India, Karomi Crafts & Textiles, Weaving
Karomi entered the hand-loom sector with a single weaver in West Bengal, India in 2007. Inspired by Bengal’s rich textile heritage and a desire to merge art with design, founder Sarita Ganeriwala explored the region’s weaver communities before deciding to settle in Jamdani. Rooted in Mughal era Bengal, Jamdani is a traditional extra-weft weaving style that can be employed to intricately weave patterns into fabric, similar to embroidery, on the loom. Captivated by the endless possibilities offered by this timeless technique, Sarita along with her sister Sarika Ginodia set out on a journey to create a design driven Jamdani.
Each Karomi Jamdani is a labour of love. From concept to design to weaving, the time and skill-intensive craft combines the contemporary artistic bent of its founders with the centuries old weaving technique of its craftspeople. Seamless weaving of the old with the new creates Karomi’s signature whimsical yet grounded look. After weeks of effort, every Jamdani that emerges from the loom represents Karomi’s deep commitment to its craft and community. This is echoed in the Sanskrit words “Aham Karomi”, meaning “I do”.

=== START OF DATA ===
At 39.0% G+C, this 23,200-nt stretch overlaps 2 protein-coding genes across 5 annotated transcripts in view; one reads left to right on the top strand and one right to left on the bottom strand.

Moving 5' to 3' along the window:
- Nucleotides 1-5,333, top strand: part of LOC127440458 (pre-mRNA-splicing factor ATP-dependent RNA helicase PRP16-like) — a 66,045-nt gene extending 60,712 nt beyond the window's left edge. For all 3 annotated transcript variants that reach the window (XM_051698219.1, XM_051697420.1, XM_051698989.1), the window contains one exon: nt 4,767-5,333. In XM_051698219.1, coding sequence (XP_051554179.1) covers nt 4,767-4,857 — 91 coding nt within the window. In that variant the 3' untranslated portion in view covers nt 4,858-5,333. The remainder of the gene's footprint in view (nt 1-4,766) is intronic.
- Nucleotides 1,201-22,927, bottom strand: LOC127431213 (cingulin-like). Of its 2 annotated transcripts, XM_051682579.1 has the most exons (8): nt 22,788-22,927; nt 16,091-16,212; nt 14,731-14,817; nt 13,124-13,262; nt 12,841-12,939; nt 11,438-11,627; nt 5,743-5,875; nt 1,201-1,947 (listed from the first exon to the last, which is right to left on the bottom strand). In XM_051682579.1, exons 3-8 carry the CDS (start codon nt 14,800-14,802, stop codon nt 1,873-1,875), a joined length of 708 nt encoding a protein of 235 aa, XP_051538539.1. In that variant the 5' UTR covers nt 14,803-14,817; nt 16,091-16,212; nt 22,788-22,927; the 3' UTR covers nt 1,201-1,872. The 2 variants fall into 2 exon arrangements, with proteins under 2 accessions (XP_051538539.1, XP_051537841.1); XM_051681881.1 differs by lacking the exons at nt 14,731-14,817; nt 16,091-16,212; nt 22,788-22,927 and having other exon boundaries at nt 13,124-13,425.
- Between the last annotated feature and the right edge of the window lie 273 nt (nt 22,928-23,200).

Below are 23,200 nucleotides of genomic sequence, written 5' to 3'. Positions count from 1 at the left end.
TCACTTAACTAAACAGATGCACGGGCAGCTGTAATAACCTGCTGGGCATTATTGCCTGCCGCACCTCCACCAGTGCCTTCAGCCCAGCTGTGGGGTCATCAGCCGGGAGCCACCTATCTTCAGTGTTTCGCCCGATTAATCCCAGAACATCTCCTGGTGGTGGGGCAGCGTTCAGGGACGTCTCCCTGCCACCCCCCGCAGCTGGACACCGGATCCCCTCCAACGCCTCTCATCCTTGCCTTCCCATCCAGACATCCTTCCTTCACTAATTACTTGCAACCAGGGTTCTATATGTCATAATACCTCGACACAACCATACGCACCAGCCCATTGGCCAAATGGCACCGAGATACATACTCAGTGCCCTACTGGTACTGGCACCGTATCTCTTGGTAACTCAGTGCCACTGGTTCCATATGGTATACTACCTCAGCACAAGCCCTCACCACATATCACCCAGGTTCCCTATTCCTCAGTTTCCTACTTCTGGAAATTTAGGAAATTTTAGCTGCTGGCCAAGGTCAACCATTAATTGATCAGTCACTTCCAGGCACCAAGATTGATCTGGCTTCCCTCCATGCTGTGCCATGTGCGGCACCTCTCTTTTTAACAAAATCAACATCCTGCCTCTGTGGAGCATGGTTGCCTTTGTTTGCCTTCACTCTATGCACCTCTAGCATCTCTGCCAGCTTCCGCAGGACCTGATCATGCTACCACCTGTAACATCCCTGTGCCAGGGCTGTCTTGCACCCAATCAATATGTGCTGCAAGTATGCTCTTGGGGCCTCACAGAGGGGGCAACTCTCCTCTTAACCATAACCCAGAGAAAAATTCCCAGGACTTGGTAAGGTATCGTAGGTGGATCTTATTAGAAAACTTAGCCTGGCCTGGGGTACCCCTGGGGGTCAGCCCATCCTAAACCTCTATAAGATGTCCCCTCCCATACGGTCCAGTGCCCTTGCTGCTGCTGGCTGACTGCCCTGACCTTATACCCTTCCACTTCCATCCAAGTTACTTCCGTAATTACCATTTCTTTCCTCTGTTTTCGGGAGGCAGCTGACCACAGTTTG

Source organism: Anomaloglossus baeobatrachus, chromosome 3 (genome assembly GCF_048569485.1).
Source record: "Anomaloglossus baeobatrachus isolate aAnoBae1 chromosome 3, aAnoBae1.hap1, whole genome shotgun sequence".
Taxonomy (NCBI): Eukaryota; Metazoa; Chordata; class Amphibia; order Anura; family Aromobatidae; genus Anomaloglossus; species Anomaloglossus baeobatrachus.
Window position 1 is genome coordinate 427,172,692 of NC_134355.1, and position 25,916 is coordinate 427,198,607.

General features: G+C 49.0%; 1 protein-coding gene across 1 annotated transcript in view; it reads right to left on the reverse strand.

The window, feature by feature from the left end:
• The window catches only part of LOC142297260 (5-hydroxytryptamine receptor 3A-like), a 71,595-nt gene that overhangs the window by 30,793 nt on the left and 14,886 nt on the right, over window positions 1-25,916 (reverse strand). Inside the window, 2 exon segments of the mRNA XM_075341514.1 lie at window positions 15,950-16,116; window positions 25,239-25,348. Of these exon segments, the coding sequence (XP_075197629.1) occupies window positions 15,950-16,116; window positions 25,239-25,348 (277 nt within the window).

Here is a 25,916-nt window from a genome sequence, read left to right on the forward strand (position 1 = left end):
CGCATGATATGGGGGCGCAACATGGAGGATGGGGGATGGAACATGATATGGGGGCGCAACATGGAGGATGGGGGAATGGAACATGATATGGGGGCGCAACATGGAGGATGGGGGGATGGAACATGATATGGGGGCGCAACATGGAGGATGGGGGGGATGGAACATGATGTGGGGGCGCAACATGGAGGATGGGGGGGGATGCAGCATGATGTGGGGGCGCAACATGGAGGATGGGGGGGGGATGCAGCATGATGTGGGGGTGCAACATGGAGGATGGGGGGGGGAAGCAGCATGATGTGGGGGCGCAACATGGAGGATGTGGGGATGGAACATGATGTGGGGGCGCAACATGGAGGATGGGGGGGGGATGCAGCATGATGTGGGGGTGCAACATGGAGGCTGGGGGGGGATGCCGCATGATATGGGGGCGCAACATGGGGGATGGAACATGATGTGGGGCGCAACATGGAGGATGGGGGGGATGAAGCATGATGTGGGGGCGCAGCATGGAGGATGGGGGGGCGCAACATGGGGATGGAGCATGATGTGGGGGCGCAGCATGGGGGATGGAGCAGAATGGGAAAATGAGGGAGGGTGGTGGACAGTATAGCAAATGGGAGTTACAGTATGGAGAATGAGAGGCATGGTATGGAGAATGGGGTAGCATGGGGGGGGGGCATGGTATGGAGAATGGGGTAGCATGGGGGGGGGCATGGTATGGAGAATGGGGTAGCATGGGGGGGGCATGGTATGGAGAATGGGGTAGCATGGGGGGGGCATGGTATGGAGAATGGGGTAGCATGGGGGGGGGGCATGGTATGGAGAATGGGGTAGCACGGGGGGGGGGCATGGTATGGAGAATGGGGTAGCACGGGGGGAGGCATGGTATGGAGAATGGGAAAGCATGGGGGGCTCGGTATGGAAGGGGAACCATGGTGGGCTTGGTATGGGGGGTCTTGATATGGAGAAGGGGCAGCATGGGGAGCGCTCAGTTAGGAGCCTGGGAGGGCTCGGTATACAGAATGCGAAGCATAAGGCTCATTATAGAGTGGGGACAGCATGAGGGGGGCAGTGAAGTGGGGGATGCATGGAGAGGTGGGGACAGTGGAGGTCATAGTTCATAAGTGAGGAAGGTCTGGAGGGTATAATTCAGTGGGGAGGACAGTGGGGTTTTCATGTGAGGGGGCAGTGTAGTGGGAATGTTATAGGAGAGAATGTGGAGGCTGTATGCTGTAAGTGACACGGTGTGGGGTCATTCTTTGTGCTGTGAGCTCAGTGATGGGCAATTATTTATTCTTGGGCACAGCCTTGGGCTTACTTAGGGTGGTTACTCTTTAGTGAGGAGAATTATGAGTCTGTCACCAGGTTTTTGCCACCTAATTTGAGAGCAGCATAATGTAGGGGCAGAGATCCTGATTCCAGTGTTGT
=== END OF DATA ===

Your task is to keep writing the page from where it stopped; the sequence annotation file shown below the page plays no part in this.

The process of making a Karomi Jamdani is eco-friendly and centered around community. From the use of natural fibres (silk, cotton, and linen) and upcycled yarns (matka and gicha silk) to the emphasis on natural hand-dyeing, each product is environmentally sustainable. Harnessing the dyeing and weaving traditions in rural Bengal economically empowers low-income artisans and other stakeholders in the value chain, helping ensure that the art form sustains.
Today, Karomi works with over a hundred artisans creating quality textiles in design driven Jamdani. Through its re-imagination of the traditional Jamdani, Karomi is constantly pushing the boundaries of this weaving style and working to secure its place as a fashion-forward, sustainable art form.
To follow the story of Karomi Crafts N Textiles, find them on social media here.